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You’re just trying to get dinner on the table so the kids can eat, finish homework, take baths, and get to bed at a reasonable hour. But the kids aren’t cooperating and your spouse is stuck on the phone dealing with a client problem.
Things are heating up–and I’m not referring to what’s on the stove.
The phone call ends. You glare at your partner and say, “You know, I can use a little help over here.”
You’re spouse snaps back, “I just walked through the door and was on the phone with an irate client. Can you cut me some slack here? Stop being such a pain in my butt!”
You know how this act goes. War breaks out. Dinner is a disaster. Kids’ misbehavior adds more fuel to the fire. The two of you end up sleeping in separate beds—again.
This could’ve been avoided had someone called a time-out.
What a time-out is and is not
Relationships can benefit from a time-out when an argument is getting out of control. When I share this with couples they often reply, “We tried that and it doesn’t work.”
When I ask the “why?”
question, the response I often get is, “Well, we go our separate ways and never resolve the argument.”
This is when I politely inform them, “That is not a time-out. It’s called withdrawal.”
What a time-out is not
What a time-out is
- it is not ending an argument abruptly
- it is not withdrawing from a partner
- it is not controlling the argument or your partner
Here’s my definition of a time-out.
- it is a time limited break in an argument
- it is for the purpose of lowering emotional intensity
- it is used to maintain mutual respect while working through a conflict
A time-out is an effective communication tool designed to regulate emotional intensity and maintain respect in an argument. ~ Don Olund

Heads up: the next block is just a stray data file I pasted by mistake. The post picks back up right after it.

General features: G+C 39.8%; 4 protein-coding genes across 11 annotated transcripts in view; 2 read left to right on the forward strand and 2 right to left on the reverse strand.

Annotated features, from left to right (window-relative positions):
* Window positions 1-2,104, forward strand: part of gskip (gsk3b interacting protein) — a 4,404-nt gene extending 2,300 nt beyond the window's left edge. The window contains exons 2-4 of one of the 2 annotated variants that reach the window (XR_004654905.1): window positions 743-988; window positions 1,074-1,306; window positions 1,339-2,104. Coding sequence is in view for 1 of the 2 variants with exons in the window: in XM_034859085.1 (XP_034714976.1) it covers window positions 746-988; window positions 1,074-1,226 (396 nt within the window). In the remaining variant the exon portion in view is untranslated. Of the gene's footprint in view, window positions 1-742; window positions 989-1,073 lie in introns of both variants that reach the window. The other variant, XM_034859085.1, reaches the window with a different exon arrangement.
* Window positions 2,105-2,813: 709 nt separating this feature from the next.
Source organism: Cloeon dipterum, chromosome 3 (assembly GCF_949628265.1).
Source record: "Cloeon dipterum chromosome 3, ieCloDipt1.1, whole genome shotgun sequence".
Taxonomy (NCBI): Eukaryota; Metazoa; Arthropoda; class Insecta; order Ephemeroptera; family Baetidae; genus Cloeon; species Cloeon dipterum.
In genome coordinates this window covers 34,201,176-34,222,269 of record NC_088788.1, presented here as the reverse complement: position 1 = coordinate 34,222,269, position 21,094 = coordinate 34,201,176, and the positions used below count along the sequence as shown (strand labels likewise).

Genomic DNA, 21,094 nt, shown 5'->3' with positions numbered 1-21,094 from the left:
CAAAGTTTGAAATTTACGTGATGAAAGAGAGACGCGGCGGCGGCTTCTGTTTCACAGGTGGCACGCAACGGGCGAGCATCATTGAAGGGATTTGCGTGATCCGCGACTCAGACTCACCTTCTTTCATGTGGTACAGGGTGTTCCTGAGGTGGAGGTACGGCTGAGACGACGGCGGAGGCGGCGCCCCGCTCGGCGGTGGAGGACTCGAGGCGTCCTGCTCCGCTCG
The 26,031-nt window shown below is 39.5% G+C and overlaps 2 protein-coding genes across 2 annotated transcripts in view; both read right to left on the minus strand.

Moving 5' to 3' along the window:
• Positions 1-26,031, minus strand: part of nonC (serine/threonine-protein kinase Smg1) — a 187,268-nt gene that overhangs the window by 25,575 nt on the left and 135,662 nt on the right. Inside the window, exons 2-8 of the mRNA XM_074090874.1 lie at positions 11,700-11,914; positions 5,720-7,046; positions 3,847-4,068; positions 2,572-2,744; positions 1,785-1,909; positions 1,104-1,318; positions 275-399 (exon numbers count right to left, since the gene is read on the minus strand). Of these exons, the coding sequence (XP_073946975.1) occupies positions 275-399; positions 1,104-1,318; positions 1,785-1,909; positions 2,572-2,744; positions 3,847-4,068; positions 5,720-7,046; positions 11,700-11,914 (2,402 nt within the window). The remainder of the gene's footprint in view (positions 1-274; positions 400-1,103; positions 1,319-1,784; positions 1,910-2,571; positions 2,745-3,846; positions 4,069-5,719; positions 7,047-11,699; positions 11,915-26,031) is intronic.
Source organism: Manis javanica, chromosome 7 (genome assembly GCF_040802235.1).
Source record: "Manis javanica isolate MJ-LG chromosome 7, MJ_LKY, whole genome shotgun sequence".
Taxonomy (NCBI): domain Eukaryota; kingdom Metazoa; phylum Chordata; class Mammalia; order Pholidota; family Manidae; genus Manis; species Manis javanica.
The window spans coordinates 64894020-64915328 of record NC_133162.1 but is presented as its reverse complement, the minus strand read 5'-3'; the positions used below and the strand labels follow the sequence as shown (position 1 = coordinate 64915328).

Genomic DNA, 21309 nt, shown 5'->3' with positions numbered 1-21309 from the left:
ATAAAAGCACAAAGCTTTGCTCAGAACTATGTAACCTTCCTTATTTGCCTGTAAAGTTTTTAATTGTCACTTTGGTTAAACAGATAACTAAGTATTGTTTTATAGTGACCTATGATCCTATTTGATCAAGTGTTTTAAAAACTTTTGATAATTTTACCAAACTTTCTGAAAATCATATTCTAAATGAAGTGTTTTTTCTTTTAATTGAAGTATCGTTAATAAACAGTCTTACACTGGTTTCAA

5 Situations when a time-out will help.
- When you feel yourself becoming too angry and cannot control it in the moment.
- When an argument you’re having is heating up fast.
- When the timing of an argument is not suited for discussion.
- When the argument is already out of control and going nowhere but down.
- When your partner is amping up on you and it doesn’t feel safe or respectful.
How to Execute a Time-out Effectively
The time-out allows you to manage your emotional intensity. It helps to maintain respect in the relationship when you’re at odds with each other.
Rule #1 – When one partner calls for a time-out the other partner has to honor it
- The goal here is to manage the conflict together
- Either you manage your conflict or the conflict manages your relationship
- View the time-out as a friend to your relationship
- Never use the statement – “You need a time-out!”
- Option #1 – I need a time out.
- Option #2 – I think we need a time out.
Rule #2 – Use the time-out to cool off in separate space
- Go to an area where you can cool down
- Do not follow your partner around
- Do not try to dictate or control where your partner goes to cool down.
Rule #3 – Use the time-out to regroup and gather your thoughts
- Distract your mind from the argument to allow your emotions to cool down.
- Once you have cooled down, think about how to get your point across in a more respectful manner.
- Consider what your partner was trying to say.
- Think about how you plan to give your partner the respect to be heard.
Rule #4 – The person who calls the time-out is responsible to re engage the conversation.
- Express to your partner that you are ready to talk.
- Check in with your partner to see if he/she is ready to talk.
- If your partner is not ready then he/she now owns the time-out.
- When your partner is ready this person needs to re engage the conversation.
Rule #5 – Agree together to give each other the opportunity to speak without interruption and consideration of position or opinion.
- Paraphrase what your partner says to you
- Seek to understand your partner.
- Use “I statements” when you express your thoughts and feelings.
- Seek points of agreement.
- Be flexible with each other in order to find compromise
- Admit your faults when you realize you are wrong.
Back to the Kitchen
The couple in the heated argument would have been well-served by taking a time-out. Arguing while trying to get dinner on the table and dealing with kids’ antics is poor timing. Here is how a time-out would be effective.
“Look, I cannot handle an argument with you right now. I need a time-out. Can we take 5 minutes to chill and try coming together again?”
In Rule #1, the spouse honors the request.
5 minutes or so later the spouse who called the time-out informs the other that he/she is ready to talk and asks the other if he/she is ready too. If so, they can defuse the conflict more effectively together.
Now it’s your turn
So what’s your plan for the time-out tool?
For more on this topic, listen to the All About We Podcast
at the top of this page. Listening with your spouse is even better!